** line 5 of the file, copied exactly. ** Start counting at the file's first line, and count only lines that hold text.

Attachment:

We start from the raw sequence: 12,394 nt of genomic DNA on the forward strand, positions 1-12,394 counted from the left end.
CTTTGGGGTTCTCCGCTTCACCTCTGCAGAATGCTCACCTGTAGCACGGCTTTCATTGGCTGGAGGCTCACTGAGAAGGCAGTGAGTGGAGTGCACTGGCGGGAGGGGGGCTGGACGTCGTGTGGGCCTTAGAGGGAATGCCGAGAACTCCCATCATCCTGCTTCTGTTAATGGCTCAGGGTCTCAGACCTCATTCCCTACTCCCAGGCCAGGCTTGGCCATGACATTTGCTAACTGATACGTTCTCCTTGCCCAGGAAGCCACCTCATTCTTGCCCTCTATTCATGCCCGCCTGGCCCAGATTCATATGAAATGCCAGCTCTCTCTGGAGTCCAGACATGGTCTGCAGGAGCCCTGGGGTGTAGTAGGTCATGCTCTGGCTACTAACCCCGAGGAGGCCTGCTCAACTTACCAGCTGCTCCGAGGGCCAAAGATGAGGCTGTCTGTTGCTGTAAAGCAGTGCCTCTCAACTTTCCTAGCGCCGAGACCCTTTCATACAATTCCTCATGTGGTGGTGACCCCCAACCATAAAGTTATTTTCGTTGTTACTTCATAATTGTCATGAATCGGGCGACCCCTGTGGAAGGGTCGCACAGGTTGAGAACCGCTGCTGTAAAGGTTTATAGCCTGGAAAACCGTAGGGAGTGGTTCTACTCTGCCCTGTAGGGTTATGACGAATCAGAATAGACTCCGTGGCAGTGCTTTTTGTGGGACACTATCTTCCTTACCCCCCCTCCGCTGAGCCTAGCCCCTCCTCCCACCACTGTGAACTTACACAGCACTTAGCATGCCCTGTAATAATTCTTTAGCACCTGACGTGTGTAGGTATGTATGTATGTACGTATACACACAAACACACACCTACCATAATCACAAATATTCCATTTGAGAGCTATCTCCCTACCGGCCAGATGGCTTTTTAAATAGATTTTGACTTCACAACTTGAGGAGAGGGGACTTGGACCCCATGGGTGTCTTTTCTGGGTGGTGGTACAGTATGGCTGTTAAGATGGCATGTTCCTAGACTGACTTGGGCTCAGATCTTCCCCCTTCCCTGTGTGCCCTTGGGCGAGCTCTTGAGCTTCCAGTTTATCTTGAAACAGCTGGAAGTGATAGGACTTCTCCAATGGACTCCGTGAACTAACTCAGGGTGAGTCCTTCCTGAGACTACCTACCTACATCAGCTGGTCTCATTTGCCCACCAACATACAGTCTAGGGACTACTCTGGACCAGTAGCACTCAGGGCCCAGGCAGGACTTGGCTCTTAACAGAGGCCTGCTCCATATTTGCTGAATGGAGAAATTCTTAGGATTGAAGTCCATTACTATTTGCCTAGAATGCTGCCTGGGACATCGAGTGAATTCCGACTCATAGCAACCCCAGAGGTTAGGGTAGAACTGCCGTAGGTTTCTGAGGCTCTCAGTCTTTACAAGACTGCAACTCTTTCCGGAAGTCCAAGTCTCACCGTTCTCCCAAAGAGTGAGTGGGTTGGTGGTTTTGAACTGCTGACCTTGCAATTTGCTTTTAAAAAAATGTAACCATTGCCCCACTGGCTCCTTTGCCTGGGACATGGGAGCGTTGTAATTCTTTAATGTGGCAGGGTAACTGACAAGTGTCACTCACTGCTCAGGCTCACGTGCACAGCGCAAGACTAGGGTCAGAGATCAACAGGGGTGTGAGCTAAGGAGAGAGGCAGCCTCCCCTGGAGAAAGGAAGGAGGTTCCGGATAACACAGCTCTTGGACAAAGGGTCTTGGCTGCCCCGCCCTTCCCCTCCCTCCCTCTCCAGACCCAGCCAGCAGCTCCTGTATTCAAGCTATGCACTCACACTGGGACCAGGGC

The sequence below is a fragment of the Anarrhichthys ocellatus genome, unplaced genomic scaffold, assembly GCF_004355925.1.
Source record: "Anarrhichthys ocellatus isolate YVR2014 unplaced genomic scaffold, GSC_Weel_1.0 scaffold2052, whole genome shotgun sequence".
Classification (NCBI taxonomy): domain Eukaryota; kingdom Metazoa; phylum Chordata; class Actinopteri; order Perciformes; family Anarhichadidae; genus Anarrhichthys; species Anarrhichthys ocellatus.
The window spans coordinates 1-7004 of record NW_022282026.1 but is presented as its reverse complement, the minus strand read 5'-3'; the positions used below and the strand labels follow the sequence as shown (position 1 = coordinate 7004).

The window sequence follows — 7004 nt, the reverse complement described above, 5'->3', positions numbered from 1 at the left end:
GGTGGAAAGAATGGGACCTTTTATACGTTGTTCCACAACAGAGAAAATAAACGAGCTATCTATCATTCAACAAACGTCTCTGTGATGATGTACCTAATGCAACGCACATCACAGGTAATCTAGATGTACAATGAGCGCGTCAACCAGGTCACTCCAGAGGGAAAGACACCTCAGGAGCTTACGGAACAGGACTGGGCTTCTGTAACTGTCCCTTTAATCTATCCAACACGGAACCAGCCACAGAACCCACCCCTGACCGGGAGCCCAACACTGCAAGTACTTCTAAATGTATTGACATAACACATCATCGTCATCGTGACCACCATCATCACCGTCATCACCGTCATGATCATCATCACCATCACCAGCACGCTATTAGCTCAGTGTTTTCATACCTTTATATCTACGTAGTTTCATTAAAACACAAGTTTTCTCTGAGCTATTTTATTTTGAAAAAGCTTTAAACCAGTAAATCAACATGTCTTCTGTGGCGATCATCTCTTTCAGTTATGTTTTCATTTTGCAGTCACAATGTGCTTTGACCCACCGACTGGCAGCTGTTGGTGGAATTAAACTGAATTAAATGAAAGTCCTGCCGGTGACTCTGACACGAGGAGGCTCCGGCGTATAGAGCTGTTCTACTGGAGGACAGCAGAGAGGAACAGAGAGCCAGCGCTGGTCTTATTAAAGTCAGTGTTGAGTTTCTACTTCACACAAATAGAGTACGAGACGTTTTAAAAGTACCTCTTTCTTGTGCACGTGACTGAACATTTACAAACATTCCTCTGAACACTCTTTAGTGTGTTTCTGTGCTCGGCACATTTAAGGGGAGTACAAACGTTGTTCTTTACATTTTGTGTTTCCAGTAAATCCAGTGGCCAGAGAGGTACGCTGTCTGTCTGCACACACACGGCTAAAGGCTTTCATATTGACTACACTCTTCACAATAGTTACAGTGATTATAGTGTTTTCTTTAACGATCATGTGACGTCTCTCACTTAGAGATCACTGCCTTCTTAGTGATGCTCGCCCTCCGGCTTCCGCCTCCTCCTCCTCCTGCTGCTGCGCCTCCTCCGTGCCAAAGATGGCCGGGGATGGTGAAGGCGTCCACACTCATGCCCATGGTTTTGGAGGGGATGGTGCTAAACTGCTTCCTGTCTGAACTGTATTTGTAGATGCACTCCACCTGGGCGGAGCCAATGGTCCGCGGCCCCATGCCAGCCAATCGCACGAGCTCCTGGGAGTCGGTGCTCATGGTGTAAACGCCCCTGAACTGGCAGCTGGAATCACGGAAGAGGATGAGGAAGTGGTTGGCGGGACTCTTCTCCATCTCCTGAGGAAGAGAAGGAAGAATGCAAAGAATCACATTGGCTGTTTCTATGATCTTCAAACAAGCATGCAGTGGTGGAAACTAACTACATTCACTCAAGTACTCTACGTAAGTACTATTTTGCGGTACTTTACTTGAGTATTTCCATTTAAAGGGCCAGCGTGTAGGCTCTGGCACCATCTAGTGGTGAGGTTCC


Classification (NCBI taxonomy): domain Eukaryota; kingdom Metazoa; phylum Chordata; class Actinopteri; order Perciformes; family Anarhichadidae; genus Anarrhichthys; species Anarrhichthys ocellatus.